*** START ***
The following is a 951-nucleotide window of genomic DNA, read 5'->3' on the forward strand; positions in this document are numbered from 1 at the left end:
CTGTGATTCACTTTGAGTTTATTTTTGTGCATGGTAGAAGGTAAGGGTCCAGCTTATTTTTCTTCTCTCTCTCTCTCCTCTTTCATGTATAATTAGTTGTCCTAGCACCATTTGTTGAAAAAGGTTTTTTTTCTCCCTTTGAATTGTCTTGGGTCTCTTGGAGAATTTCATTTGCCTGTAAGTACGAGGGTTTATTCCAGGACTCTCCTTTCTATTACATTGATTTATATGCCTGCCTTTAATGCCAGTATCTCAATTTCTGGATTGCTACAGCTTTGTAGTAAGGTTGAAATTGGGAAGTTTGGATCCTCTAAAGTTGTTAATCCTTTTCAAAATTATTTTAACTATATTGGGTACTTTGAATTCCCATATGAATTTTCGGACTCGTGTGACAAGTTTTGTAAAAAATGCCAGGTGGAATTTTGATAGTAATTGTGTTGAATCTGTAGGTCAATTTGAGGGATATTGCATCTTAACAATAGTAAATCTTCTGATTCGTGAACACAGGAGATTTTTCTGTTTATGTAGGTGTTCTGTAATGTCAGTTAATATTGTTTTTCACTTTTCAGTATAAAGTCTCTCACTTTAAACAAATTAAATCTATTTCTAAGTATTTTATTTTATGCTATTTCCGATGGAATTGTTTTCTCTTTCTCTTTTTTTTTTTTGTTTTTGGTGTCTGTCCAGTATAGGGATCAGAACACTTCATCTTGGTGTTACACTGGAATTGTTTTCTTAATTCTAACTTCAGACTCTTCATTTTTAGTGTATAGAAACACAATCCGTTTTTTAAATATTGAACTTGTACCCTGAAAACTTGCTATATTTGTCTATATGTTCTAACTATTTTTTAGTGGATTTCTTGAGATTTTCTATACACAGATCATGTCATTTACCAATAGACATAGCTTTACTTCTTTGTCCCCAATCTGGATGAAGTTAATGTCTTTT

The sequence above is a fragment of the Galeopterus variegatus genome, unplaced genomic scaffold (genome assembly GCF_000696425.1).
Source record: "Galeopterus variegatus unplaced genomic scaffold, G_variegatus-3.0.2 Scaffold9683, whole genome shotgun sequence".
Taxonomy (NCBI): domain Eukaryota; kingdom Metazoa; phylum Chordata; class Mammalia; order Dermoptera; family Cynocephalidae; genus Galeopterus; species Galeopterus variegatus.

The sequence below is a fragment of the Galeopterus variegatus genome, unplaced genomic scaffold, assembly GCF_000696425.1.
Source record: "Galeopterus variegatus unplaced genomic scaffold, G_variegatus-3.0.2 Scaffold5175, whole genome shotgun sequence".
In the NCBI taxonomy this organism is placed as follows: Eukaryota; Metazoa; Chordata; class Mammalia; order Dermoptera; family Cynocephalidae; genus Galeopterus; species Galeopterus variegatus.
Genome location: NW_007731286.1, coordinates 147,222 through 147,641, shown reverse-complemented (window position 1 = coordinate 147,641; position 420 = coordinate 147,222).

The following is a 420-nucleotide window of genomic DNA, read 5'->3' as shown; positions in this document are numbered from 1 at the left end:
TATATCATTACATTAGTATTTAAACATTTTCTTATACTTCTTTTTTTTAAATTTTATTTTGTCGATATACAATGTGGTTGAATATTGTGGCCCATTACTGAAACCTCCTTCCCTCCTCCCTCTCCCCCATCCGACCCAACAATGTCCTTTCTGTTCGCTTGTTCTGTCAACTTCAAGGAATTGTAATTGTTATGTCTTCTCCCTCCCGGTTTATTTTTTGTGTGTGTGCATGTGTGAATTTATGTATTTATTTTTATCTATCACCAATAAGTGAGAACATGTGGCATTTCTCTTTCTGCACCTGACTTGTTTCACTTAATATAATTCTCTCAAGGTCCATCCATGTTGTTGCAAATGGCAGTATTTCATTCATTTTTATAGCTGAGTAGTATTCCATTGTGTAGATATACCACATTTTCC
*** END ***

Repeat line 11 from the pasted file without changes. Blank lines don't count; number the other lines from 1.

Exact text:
TATATCATTACATTAGTATTTAAACATTTTCTTATACTTCTTTTTTTTAAATTTTATTTTGTCGATATACAATGTGGTTGAATATTGTGGCCCATTACTGAAACCTCCTTCCCTCCTCCCTCTCCCCCATCCGACCCAACAATGTCCTTTCTGTTCGCTTGTTCTGTCAACTTCAAGGAATTGTAATTGTTATGTCTTCTCCCTCCCGGTTTATTTTTTGTGTGTGTGCATGTGTGAATTTATGTATTTATTTTTATCTATCACCAATAAGTGAGAACATGTGGCATTTCTCTTTCTGCACCTGACTTGTTTCACTTAATATAATTCTCTCAAGGTCCATCCATGTTGTTGCAAATGGCAGTATTTCATTCATTTTTATAGCTGAGTAGTATTCCATTGTGTAGATATACCACATTTTCC